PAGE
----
It is humiliating and humbling to find yourself in such a place.  For me it was over before it started and my normal existence resumed, but for some adults and children it does not. One thing is for sure, I never ate another Vienna sausage and I am rarely short on T.P.

This is Hunger Awareness Month. Check out what people are doing to help on Facebook at https://www.facebook.com/pages/Interfaith-Food-Ministry/155749367813411. SNAP, originally food stamps, provides families needing subsidy for food $4.50 a day per person.  If you’ve been to the market lately that barely covers a loaf of bread.  If you have any low cost recipes you’d like to share, I’ll pass them on.

While your checking them out check out this recipe for tortellini salad, liked it a lot.

Tortellini Salad

1 pkg. frozen three cheese tortellini
8 rounds of hard salami, quartered
1 can small white beans, drained and rinsed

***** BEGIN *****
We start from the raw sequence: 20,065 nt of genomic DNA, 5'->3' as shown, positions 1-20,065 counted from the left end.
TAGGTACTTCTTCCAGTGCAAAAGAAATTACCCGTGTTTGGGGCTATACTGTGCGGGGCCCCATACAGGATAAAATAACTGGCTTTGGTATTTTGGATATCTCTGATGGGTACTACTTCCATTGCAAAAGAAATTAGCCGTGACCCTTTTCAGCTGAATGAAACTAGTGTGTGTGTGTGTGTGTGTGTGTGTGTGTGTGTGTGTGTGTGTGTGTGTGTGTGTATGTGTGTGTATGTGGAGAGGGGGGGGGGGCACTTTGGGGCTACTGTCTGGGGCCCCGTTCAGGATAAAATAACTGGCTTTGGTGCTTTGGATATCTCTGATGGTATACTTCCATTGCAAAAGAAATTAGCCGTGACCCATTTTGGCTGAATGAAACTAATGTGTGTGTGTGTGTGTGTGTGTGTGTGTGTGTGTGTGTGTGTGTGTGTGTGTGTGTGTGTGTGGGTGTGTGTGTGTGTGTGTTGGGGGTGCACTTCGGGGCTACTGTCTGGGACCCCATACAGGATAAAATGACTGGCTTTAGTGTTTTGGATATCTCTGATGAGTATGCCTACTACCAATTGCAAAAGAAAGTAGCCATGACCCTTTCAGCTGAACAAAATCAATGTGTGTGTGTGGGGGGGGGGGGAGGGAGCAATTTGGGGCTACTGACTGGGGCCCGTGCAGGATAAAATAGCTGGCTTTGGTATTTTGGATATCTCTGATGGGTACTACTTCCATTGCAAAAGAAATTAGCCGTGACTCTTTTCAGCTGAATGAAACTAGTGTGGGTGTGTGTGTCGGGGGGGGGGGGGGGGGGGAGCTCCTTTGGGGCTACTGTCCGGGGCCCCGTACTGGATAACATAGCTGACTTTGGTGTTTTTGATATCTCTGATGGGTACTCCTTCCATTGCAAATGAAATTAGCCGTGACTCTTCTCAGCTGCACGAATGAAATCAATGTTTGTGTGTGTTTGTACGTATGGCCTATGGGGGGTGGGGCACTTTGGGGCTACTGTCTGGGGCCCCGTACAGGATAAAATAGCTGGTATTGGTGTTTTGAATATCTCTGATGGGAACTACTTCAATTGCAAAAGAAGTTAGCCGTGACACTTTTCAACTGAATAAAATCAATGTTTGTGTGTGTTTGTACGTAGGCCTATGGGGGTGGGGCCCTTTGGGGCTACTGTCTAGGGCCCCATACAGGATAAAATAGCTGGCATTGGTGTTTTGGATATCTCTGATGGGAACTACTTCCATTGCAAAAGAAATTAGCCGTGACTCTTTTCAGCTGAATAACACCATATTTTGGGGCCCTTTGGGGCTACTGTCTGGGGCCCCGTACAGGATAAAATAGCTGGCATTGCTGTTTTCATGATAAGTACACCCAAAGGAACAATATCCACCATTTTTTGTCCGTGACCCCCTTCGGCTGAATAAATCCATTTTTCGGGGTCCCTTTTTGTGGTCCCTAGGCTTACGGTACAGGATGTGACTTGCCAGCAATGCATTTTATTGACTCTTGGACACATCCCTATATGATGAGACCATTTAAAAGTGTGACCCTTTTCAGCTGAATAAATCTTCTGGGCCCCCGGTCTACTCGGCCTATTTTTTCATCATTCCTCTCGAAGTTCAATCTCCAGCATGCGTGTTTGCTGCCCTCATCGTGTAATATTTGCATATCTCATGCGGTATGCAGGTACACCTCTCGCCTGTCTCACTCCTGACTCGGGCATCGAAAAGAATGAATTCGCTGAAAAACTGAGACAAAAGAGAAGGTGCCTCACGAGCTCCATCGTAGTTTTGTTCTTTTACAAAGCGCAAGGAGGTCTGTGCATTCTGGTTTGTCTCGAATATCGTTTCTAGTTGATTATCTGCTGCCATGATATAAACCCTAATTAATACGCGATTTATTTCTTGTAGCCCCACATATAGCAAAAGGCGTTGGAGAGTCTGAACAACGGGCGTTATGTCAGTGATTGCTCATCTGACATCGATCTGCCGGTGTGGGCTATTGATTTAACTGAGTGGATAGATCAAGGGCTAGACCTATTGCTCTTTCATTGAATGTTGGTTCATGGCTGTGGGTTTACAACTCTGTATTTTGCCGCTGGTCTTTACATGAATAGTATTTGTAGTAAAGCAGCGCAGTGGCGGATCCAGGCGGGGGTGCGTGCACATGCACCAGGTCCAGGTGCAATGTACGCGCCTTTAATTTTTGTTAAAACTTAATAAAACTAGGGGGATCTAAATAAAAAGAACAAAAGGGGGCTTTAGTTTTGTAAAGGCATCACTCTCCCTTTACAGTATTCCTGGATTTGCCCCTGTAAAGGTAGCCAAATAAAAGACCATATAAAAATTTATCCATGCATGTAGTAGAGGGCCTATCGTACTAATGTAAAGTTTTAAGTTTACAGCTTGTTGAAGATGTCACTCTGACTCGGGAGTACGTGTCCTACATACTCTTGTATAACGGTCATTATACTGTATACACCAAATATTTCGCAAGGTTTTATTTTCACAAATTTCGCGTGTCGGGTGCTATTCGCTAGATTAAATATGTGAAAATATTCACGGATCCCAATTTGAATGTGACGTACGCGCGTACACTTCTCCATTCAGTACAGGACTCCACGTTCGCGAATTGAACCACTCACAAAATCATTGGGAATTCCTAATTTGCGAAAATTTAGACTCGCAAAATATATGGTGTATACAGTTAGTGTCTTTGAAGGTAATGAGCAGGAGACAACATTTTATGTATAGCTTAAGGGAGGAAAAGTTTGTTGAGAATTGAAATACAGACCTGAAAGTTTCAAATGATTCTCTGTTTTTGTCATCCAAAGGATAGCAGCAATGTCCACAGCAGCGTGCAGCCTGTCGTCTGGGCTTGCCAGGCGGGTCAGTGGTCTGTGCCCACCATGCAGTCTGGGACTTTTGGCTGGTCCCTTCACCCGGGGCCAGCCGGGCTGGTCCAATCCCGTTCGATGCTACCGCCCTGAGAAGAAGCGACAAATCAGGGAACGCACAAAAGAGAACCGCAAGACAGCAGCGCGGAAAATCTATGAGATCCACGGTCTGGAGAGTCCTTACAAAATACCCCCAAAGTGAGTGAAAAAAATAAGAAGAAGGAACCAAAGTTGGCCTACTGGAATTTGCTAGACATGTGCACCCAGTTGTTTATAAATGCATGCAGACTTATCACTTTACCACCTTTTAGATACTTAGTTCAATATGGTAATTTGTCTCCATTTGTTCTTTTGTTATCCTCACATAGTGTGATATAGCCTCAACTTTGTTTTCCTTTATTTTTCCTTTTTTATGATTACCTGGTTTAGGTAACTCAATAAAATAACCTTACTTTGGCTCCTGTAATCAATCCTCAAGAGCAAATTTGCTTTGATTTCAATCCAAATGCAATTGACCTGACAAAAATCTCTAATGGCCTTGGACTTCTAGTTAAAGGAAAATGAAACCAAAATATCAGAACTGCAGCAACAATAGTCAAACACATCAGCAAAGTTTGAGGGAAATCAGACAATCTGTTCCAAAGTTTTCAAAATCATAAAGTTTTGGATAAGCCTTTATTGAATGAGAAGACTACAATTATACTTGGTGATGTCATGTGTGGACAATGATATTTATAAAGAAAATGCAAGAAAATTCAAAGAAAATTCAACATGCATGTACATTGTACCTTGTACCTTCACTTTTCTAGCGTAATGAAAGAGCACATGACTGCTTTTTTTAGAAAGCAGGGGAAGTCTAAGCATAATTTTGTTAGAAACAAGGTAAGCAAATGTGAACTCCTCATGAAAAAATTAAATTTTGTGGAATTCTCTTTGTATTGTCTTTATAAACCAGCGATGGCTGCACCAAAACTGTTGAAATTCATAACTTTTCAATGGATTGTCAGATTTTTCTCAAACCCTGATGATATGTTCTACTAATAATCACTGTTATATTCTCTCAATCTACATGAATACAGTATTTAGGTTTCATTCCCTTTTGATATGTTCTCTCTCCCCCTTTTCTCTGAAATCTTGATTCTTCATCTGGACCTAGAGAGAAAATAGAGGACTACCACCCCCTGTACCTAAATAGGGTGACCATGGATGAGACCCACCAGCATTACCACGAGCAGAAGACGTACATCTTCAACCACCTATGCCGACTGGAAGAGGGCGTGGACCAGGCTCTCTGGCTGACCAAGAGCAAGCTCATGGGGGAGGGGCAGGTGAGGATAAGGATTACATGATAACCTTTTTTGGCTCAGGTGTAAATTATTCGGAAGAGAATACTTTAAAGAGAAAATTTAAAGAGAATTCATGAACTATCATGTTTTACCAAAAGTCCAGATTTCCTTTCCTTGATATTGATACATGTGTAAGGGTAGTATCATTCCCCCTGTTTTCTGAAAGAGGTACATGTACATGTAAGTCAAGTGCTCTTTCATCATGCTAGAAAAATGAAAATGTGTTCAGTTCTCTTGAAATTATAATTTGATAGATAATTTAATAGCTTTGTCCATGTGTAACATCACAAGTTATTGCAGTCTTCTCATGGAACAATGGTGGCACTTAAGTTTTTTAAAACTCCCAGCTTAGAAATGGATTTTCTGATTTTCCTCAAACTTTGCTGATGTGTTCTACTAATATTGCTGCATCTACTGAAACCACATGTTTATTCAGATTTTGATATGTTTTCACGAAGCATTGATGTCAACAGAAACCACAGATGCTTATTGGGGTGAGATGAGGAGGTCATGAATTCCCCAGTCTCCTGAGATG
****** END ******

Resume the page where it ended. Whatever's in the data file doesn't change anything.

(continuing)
1/2 red onion, coarsely chopped
1/2 cup roasted red peppers, chopped
3 cups baby spinach, rinsed and broken up
1 cup feta cheese, crumbled
1/3 cup kalamata olives, sliced
1 cup cherry tomatoes, halved (I used yellow)

Cook tortellini according to package directions. Rinse well, drain, and allow to cool.

Add all other ingredients to large bowl. When pasta has cooled add to mixture. Toss with dressing 1/2 hour before serving.

Vinaigrette

1/3 cup cider vinegar
2 Tbsp. water
1/2 cup EV olive oil
2 Tbsp. honey
1/2 tsp. garlic powder
3/4 tsp. dill weed
1 tsp. dried parsley flakes
1 1/2 tsp. Dijon mustard
1/4 tsp. salt
1/8 tsp. pepper
1/8 tsp. celery seed

Place ingredients in sealed jar and shake well to blend. Store in refrigerator until ready to use. Pour over tortellini mix, toss well and serve.

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Photos by Susie Nelson

Photos by Susie Nelson